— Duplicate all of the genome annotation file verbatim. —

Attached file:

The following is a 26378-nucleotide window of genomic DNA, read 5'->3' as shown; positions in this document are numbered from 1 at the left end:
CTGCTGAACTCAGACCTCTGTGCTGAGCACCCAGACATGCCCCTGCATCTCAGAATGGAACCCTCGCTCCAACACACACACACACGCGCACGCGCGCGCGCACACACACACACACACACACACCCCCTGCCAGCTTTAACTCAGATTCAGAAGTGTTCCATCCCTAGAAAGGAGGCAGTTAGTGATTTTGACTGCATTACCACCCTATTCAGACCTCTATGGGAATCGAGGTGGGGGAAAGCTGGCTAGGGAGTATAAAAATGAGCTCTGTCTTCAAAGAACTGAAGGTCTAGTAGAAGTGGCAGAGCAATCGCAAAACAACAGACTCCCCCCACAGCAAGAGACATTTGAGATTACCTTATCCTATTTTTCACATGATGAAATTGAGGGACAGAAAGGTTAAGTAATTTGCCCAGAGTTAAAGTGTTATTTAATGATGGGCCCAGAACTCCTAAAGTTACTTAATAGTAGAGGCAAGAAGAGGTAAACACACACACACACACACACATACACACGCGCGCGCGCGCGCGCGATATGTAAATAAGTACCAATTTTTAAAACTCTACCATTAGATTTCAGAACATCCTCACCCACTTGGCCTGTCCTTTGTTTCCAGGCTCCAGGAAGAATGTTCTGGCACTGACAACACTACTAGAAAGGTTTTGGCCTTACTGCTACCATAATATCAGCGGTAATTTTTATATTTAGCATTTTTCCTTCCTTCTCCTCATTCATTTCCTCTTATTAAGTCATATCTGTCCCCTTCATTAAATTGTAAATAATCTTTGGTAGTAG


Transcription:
The following is a 26378-nucleotide window of genomic DNA, read 5'->3' as shown; positions in this document are numbered from 1 at the left end:
CTGCTGAACTCAGACCTCTGTGCTGAGCACCCAGACATGCCCCTGCATCTCAGAATGGAACCCTCGCTCCAACACACACACACACGCGCACGCGCGCGCGCACACACACACACACACACACACCCCCTGCCAGCTTTAACTCAGATTCAGAAGTGTTCCATCCCTAGAAAGGAGGCAGTTAGTGATTTTGACTGCATTACCACCCTATTCAGACCTCTATGGGAATCGAGGTGGGGGAAAGCTGGCTAGGGAGTATAAAAATGAGCTCTGTCTTCAAAGAACTGAAGGTCTAGTAGAAGTGGCAGAGCAATCGCAAAACAACAGACTCCCCCCACAGCAAGAGACATTTGAGATTACCTTATCCTATTTTTCACATGATGAAATTGAGGGACAGAAAGGTTAAGTAATTTGCCCAGAGTTAAAGTGTTATTTAATGATGGGCCCAGAACTCCTAAAGTTACTTAATAGTAGAGGCAAGAAGAGGTAAACACACACACACACACACACATACACACGCGCGCGCGCGCGCGCGATATGTAAATAAGTACCAATTTTTAAAACTCTACCATTAGATTTCAGAACATCCTCACCCACTTGGCCTGTCCTTTGTTTCCAGGCTCCAGGAAGAATGTTCTGGCACTGACAACACTACTAGAAAGGTTTTGGCCTTACTGCTACCATAATATCAGCGGTAATTTTTATATTTAGCATTTTTCCTTCCTTCTCCTCATTCATTTCCTCTTATTAAGTCATATCTGTCCCCTTCATTAAATTGTAAATAATCTTTGGTAGTAG